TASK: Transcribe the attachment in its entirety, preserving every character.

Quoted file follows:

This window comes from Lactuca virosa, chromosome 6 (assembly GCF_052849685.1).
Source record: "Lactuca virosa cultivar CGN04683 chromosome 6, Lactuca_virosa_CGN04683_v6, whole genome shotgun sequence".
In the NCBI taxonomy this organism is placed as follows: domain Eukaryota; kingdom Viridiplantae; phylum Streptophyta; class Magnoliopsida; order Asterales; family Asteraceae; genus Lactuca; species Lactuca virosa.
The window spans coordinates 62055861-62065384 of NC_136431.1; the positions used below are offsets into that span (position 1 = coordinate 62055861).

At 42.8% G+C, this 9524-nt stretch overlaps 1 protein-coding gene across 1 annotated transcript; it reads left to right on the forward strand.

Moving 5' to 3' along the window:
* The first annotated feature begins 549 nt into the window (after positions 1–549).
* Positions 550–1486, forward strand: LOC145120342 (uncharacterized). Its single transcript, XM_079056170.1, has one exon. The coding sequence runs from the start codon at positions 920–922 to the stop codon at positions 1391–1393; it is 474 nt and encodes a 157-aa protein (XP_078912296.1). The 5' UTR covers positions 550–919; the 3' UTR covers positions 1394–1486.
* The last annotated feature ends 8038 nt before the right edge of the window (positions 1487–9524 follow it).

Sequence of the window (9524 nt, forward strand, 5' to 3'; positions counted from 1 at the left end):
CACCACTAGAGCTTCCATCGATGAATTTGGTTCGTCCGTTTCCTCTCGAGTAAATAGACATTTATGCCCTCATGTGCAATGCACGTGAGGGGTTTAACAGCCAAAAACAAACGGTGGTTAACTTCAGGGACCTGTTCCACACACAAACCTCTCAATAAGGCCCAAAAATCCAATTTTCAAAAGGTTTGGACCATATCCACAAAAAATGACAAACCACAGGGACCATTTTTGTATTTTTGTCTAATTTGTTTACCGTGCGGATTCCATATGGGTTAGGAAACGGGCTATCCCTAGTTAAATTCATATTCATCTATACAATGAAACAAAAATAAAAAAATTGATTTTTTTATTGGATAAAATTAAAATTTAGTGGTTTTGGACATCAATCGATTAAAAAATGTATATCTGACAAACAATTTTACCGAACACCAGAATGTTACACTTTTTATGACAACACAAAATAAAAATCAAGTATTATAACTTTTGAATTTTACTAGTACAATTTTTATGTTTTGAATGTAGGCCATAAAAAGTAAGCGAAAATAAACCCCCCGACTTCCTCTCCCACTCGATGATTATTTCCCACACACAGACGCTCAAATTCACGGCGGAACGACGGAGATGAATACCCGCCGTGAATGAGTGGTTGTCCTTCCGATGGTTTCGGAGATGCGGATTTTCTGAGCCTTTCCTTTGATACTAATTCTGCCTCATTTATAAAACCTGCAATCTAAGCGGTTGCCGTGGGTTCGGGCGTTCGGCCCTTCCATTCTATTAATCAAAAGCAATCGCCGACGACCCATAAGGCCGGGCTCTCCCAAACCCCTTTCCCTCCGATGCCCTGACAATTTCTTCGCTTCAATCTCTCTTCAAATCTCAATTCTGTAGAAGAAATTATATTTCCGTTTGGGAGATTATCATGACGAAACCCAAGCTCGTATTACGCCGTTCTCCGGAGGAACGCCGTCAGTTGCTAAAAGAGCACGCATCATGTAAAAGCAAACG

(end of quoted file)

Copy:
This window comes from Lactuca virosa, chromosome 6 (assembly GCF_052849685.1).
Source record: "Lactuca virosa cultivar CGN04683 chromosome 6, Lactuca_virosa_CGN04683_v6, whole genome shotgun sequence".
In the NCBI taxonomy this organism is placed as follows: domain Eukaryota; kingdom Viridiplantae; phylum Streptophyta; class Magnoliopsida; order Asterales; family Asteraceae; genus Lactuca; species Lactuca virosa.
The window spans coordinates 62055861-62065384 of NC_136431.1; the positions used below are offsets into that span (position 1 = coordinate 62055861).

At 42.8% G+C, this 9524-nt stretch overlaps 1 protein-coding gene across 1 annotated transcript; it reads left to right on the forward strand.

Moving 5' to 3' along the window:
* The first annotated feature begins 549 nt into the window (after positions 1–549).
* Positions 550–1486, forward strand: LOC145120342 (uncharacterized). Its single transcript, XM_079056170.1, has one exon. The coding sequence runs from the start codon at positions 920–922 to the stop codon at positions 1391–1393; it is 474 nt and encodes a 157-aa protein (XP_078912296.1). The 5' UTR covers positions 550–919; the 3' UTR covers positions 1394–1486.
* The last annotated feature ends 8038 nt before the right edge of the window (positions 1487–9524 follow it).

Sequence of the window (9524 nt, forward strand, 5' to 3'; positions counted from 1 at the left end):
CACCACTAGAGCTTCCATCGATGAATTTGGTTCGTCCGTTTCCTCTCGAGTAAATAGACATTTATGCCCTCATGTGCAATGCACGTGAGGGGTTTAACAGCCAAAAACAAACGGTGGTTAACTTCAGGGACCTGTTCCACACACAAACCTCTCAATAAGGCCCAAAAATCCAATTTTCAAAAGGTTTGGACCATATCCACAAAAAATGACAAACCACAGGGACCATTTTTGTATTTTTGTCTAATTTGTTTACCGTGCGGATTCCATATGGGTTAGGAAACGGGCTATCCCTAGTTAAATTCATATTCATCTATACAATGAAACAAAAATAAAAAAATTGATTTTTTTATTGGATAAAATTAAAATTTAGTGGTTTTGGACATCAATCGATTAAAAAATGTATATCTGACAAACAATTTTACCGAACACCAGAATGTTACACTTTTTATGACAACACAAAATAAAAATCAAGTATTATAACTTTTGAATTTTACTAGTACAATTTTTATGTTTTGAATGTAGGCCATAAAAAGTAAGCGAAAATAAACCCCCCGACTTCCTCTCCCACTCGATGATTATTTCCCACACACAGACGCTCAAATTCACGGCGGAACGACGGAGATGAATACCCGCCGTGAATGAGTGGTTGTCCTTCCGATGGTTTCGGAGATGCGGATTTTCTGAGCCTTTCCTTTGATACTAATTCTGCCTCATTTATAAAACCTGCAATCTAAGCGGTTGCCGTGGGTTCGGGCGTTCGGCCCTTCCATTCTATTAATCAAAAGCAATCGCCGACGACCCATAAGGCCGGGCTCTCCCAAACCCCTTTCCCTCCGATGCCCTGACAATTTCTTCGCTTCAATCTCTCTTCAAATCTCAATTCTGTAGAAGAAATTATATTTCCGTTTGGGAGATTATCATGACGAAACCCAAGCTCGTATTACGCCGTTCTCCGGAGGAACGCCGTCAGTTGCTAAAAGAGCACGCATCATGTAAAAGCAAACG